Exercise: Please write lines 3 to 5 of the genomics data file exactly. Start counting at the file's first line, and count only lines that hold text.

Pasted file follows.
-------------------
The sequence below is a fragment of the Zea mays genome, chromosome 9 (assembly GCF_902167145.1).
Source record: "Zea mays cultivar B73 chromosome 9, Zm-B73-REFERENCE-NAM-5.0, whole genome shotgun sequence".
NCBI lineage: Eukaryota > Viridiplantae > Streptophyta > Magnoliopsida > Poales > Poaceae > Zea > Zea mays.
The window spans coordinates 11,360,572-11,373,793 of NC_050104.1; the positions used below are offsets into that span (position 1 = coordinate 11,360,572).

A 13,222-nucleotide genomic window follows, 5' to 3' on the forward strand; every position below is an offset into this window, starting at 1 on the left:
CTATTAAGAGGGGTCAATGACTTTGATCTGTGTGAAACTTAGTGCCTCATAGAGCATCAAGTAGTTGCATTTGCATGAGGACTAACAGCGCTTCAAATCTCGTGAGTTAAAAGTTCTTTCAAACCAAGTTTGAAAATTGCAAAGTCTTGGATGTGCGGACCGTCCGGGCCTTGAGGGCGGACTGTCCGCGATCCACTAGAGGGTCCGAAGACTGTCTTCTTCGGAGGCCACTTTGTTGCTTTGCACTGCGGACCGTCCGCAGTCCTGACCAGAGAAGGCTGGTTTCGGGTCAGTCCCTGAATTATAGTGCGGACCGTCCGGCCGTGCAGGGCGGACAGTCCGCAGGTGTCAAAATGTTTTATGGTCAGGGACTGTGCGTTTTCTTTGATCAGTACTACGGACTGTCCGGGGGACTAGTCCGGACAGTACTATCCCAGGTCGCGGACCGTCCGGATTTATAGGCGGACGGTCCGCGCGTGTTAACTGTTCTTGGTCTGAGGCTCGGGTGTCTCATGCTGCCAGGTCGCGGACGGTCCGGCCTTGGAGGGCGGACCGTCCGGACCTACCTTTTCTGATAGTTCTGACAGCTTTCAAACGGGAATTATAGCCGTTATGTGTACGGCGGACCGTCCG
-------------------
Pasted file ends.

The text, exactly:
NCBI lineage: Eukaryota > Viridiplantae > Streptophyta > Magnoliopsida > Poales > Poaceae > Zea > Zea mays.
The window spans coordinates 11,360,572-11,373,793 of NC_050104.1; the positions used below are offsets into that span (position 1 = coordinate 11,360,572).

A 13,222-nucleotide genomic window follows, 5' to 3' on the forward strand; every position below is an offset into this window, starting at 1 on the left: